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Soc 120 - Michael Vick: Any Integrity?

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Michael Vick: Any integrity?

Dustin Bateman

SOC 120

Professor Kay Green


According to the textbook; Thinking Critically about Ethical Issues, by Vincent Ryan Ruggiero ethics is the study of right and wrong conduct and is based on consequences. Integrity is adherence to moral and ethical principles; soundness of moral character; honesty. (Ruggiero, 2007). So in turn, ethical integrity is holding yourself to a higher standard of honesty, loyalty, and empathy. The best way to live your life is by always treating everyone as you would want them to treat you. Now, with all of this being stated, why is it that some superstars and celebrities feel as if they do not have to obey the law? It may be that they are blinded by their gifts and talents. Or it may be that they see themselves above the societal and government laws and regulations. In this paper, I will elaborate and argue both sides of Michael Vick's situation both scornfully and as an interceder.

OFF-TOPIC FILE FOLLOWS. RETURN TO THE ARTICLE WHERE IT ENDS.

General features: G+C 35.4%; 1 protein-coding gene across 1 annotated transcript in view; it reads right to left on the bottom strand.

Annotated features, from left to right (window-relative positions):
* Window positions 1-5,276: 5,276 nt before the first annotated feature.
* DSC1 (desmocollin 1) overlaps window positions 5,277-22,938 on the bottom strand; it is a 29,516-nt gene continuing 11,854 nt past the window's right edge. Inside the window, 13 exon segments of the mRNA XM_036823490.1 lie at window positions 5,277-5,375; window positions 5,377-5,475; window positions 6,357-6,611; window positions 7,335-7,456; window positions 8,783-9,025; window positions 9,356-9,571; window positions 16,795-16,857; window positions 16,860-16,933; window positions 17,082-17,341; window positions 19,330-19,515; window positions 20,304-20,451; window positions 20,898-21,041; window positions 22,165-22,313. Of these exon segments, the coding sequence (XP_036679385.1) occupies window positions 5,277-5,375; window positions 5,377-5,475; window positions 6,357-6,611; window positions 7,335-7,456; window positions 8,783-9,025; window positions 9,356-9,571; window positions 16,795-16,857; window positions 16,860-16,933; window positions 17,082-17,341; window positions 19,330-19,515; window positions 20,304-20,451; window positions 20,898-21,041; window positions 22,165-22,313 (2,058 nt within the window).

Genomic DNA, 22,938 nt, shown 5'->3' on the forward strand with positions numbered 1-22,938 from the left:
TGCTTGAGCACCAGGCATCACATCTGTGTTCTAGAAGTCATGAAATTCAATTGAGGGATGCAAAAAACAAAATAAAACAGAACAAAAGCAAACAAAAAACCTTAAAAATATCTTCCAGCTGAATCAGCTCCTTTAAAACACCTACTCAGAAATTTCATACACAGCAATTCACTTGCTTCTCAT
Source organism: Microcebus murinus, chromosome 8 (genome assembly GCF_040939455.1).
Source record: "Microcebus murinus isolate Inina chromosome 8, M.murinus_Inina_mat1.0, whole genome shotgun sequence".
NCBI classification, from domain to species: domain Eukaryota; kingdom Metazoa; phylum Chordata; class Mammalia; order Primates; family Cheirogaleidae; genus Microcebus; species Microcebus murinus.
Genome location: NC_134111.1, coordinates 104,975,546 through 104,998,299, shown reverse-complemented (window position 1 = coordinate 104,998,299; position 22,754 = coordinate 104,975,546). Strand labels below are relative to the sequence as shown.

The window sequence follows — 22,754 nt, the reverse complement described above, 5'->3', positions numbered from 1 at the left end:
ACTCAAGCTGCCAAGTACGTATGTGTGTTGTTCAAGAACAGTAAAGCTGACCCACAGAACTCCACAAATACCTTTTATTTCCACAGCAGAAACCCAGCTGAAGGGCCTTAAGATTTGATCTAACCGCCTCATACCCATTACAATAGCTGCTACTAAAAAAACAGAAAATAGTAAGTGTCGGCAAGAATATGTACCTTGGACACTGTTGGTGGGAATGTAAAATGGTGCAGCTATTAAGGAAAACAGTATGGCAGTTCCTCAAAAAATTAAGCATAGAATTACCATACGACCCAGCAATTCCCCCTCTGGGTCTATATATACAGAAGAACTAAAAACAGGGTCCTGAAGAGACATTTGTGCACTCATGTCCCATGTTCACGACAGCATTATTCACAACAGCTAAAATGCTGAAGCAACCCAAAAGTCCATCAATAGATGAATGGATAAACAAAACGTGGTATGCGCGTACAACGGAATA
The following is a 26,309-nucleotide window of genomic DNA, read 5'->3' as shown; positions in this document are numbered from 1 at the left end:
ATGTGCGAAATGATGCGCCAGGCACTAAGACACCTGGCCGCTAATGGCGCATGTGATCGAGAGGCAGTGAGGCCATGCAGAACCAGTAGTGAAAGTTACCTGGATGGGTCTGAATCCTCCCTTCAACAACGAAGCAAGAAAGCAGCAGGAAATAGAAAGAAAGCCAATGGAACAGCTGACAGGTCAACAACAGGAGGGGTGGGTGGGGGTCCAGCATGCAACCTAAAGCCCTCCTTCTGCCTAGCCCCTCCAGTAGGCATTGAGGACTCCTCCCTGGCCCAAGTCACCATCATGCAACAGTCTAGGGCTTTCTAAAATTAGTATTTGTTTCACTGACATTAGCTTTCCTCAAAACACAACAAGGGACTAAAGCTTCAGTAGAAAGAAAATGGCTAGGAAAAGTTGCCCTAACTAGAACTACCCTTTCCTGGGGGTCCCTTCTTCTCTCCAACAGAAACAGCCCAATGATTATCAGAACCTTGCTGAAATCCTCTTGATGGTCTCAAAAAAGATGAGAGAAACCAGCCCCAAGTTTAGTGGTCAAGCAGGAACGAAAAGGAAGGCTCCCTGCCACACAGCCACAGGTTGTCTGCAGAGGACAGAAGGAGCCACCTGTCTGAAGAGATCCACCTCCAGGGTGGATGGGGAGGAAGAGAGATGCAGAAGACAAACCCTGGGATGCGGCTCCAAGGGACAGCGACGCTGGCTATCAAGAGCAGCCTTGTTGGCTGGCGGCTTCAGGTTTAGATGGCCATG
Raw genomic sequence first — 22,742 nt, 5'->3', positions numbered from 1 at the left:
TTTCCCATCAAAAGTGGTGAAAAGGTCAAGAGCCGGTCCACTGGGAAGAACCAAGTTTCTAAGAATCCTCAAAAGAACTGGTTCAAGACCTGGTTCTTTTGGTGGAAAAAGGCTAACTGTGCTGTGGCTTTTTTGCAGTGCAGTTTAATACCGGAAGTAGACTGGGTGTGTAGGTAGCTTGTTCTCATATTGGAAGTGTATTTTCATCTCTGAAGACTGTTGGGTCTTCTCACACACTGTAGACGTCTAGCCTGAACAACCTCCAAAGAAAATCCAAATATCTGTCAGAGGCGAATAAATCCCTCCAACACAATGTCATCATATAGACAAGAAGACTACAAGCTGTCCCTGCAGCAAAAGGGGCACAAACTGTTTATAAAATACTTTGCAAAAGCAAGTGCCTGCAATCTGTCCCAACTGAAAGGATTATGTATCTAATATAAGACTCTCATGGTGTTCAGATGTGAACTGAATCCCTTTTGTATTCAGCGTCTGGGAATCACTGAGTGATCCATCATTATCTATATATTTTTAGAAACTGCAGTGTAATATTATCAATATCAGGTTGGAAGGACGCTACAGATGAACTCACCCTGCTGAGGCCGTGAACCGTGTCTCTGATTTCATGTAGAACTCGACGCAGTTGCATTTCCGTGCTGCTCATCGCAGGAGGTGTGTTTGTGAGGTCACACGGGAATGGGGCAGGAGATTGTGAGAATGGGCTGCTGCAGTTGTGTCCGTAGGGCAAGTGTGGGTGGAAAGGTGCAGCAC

First of all, I would like to break down the definition of ethical integrity. Ethics is an external system of rules and laws (Brooks and Czimbal, 2010). There are usually rewards to reap when the rules are followed and consequences to face when they are broken. Integrity is an internal system of principles which guides our behavior and the rewards are intrinsic (Brooks and Czimbal, 2010). Skills for Success (Brooks and Czimbal, 2010) states that integrity is a choice rather than an obligation. It also reads that even though influenced by upbringing and exposure, integrity cannot be forced by outside sources. When we are acting with integrity we do what is right - even if no one is watching. Ethical integrity is basically not betraying convictions or moral standards regardless of the consequence it may bring. Steroids have become a major problem for the National Football League (N.F.L.) recently. As a former football player and steroid abuser, I understand, to a certain degree, why athletes would inject human growth hormones. They will help any player that is trying to gain weight and increase strength in a short amount of time. Steroids can also assist someone in losing weight as well. The truth is that they are banned in the National Football League (N.F.L.). Actually, they are not just banned in professional sports all together; they are illegal in the United States of America (U.S.A.). When a player decides to abuse steroids, they are compromising his ethical integrity. He risks losing his job and even incarceration. While they are commonly abused by athletes and bodybuilders as a means to improve their performance and gain muscle mass quickly, do not be misled. Steroids are illegal and banned because they have harmful and potentially fatal effects on the body, and they have been a controlled substance in the United States since 1991(Zaremba, 2010). This is a topic that we would think someone should know better considering the consequences. But in fact, many athletes jeopardize their ethical integrity each time they decide to use a steroid.